By Jim EllisOct. 7, 2020 — On Friday, it came to light, after the announcement that North Carolina Republican Sen. Thom Tillis had been diagnosed with COVID-19, that Democratic nominee Cal Cunningham who has been leading for most of the race is involved in a sexting affair with a married woman. The story was carried heavily in media reports on Friday.
Almost immediately, Public Policy Polling went into the field to assess the damage, and while they find Cunningham still holding the advantage it is half the size of the double-digit margin he enjoyed in the previous two surveys.
The North Carolina Senate race has been heavily studied. Just since Sept. 15, we have seen no less than 13 polls released of this Senate contest with Cunningham leading in all.
The new Public Policy Polling survey (Oct. 4-5; 911 North Carolina voters via interactive voice response system) sees Cunningham holding a 48-42 percent lead over Sen. Tillis. Though the margin is six points, the spread is down significantly from the 13- and 12-point advantages he recorded in the two most recent polls from Hart Research Associates (Sept. 24-27; 400 likely North Carolina voters via live interview) and ALG Research (Sept. 22-28; 822 voters, online), respectively.
The PPP data reveals that Cunningham is taking a hit over the budding scandal. When asked whether “the information about Cal Cunningham having a relationship with a woman who is not his wife make you more or less likely to vote for him, or does it not make a difference,” 37 percent answered they are less likely to support him versus three percent who said they were more inclined. A total of 58 percent said the breaking story would make no difference in how they decide to vote.
The previous question asked whether “the respondents had heard or read anything about Cal Cunningham having a relationship with a woman who is not his wife.” In this instance, 58 percent said they had as compared to 42 percent who said they had not.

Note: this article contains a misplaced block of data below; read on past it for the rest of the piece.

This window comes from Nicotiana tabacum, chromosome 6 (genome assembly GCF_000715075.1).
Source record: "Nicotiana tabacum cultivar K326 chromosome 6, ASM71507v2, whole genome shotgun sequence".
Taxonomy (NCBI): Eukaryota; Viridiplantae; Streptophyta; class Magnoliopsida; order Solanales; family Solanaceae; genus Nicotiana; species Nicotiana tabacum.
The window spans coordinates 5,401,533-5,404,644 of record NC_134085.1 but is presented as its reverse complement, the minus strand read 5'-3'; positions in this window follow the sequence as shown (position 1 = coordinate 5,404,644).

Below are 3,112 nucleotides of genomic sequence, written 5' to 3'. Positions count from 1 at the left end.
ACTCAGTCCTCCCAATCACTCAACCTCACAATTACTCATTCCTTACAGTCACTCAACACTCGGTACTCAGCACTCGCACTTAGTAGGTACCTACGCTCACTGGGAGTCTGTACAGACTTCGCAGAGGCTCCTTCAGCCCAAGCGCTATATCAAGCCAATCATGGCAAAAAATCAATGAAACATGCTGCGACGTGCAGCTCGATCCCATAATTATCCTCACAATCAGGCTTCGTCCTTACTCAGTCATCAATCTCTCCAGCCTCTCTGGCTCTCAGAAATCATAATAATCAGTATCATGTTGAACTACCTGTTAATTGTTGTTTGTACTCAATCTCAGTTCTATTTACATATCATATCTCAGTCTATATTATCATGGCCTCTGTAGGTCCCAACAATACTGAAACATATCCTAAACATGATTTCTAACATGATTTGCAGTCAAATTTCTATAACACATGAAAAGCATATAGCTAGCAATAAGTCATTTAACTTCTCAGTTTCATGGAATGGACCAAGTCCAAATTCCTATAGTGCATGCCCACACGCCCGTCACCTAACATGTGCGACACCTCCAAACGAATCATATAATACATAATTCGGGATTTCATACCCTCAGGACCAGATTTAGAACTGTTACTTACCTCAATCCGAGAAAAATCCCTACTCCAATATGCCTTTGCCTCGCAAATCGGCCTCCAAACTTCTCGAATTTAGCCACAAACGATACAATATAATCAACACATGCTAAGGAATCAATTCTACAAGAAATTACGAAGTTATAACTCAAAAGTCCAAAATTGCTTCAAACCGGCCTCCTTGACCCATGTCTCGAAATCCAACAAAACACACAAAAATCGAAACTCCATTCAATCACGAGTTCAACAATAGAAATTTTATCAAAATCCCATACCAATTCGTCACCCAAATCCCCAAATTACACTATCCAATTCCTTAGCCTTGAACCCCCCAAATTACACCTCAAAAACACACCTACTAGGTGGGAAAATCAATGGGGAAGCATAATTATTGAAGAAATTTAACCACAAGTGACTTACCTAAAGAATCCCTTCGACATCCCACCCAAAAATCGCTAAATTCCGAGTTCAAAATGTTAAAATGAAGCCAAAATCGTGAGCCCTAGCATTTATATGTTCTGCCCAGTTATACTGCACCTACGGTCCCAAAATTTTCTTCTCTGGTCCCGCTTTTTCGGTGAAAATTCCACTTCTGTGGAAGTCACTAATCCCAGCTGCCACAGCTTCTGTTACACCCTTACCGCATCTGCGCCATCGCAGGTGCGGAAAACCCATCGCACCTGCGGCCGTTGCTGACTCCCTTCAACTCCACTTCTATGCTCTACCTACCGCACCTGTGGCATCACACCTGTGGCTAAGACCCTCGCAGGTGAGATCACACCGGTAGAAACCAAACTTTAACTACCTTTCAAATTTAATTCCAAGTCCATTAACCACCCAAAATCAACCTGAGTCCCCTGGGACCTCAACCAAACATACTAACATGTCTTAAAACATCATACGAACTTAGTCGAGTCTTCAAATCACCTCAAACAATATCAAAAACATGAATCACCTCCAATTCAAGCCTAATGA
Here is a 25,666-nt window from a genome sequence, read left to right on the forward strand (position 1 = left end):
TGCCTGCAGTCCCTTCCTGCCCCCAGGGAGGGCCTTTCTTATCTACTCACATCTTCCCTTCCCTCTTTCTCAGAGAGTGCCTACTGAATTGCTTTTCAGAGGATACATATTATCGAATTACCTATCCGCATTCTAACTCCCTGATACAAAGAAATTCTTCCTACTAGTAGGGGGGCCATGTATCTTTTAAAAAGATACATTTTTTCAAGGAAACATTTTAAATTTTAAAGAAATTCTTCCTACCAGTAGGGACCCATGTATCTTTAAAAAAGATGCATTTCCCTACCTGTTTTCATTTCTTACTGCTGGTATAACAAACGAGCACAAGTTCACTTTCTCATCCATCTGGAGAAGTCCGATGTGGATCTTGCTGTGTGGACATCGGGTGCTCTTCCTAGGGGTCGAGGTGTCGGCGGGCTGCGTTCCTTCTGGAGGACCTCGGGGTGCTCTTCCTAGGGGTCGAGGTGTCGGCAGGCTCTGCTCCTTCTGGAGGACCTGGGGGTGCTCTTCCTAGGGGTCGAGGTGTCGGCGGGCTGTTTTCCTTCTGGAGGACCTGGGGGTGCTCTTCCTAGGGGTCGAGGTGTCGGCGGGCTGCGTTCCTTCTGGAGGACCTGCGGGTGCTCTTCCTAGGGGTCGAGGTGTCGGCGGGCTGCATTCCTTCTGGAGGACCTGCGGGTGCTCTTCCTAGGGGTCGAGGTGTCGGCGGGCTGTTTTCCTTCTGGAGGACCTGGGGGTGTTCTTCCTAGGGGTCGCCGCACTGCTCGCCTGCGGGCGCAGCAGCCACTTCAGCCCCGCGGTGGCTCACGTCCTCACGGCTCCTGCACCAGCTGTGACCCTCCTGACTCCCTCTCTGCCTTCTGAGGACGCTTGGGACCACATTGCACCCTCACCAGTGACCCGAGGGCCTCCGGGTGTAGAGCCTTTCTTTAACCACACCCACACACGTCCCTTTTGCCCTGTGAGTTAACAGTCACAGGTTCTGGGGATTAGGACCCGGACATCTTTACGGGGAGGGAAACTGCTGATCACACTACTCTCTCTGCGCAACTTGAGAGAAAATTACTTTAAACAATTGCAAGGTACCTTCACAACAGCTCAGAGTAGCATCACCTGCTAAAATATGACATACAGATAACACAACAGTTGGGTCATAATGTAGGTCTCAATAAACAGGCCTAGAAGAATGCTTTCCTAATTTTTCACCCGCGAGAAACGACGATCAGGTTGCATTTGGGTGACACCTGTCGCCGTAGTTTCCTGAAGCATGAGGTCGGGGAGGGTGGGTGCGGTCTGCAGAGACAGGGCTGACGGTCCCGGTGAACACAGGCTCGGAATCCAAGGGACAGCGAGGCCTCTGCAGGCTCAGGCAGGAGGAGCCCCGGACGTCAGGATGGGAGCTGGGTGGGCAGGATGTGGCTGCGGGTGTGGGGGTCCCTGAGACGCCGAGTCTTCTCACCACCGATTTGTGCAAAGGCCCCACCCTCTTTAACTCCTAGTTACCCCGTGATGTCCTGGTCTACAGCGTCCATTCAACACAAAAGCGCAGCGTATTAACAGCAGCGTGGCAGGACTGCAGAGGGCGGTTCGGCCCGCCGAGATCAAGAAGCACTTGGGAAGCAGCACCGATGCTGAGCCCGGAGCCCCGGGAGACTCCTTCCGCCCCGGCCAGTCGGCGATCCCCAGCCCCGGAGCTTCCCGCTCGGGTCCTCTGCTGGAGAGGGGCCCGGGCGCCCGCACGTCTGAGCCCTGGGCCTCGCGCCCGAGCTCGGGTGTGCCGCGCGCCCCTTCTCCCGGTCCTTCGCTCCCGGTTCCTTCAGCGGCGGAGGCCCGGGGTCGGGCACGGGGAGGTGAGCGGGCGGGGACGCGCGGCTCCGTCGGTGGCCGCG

With such a substantial number reporting they are unfamiliar with the sexting report, those invoking the negative response are actually a much more significant portion of the informed segment, meaning the negative factor is realistically higher than the 37 percent number suggests. This is undoubtedly the reason that Cunningham’s lead was cut in half on the current survey in comparison to the two previous polls.
The North Carolina Senate data has bounced around for some time, but it was only recently that Cunningham had broken into a consistent double-digit spread. Of the 13 polls conducted since Sept. 15, the Democratic challenger led in all and averaged a 7.2 percent margin.
North Carolina hosts a critical Senate race from a national perspective. In fact, control of the body could well come down to this one seat. Remember that Republicans still hold a 53-47 margin in the current chamber, and that division is expected to grow to 54-46 with an expected GOP conversion in Alabama.
The Democratic road to the majority then begins with holding their two seats in Michigan and Minnesota. The latter state is showing competitive signs, while there is no question the former is a tight contest between Sen. Gary Peters (D) and challenger John James (R).
At this point, the Dems must begin converting Republican seats, meaning winning the three states where they have enjoyed consistent leads: Arizona, Colorado, and Maine. This model also projects that three Republican states come off the competitive board in Kentucky, Kansas, and Texas, and GOP incumbents Joni Ernst (IA) and Steve Daines (MT) win re-election.
If the Democrats convert any one of these five aforementioned states, they will likely capture the majority. If not, Senate control then comes down to North Carolina, South Carolina, and the two Georgia seats. With North Carolina being the most vulnerable of the four, we could well see the Tar Heel State becoming the focal point of which party leads the Senate in the new Congress.
With so much attention being paid to North Carolina’s role in the battle for the Senate, count on seeing a plethora of polls released here in the campaign’s closing month.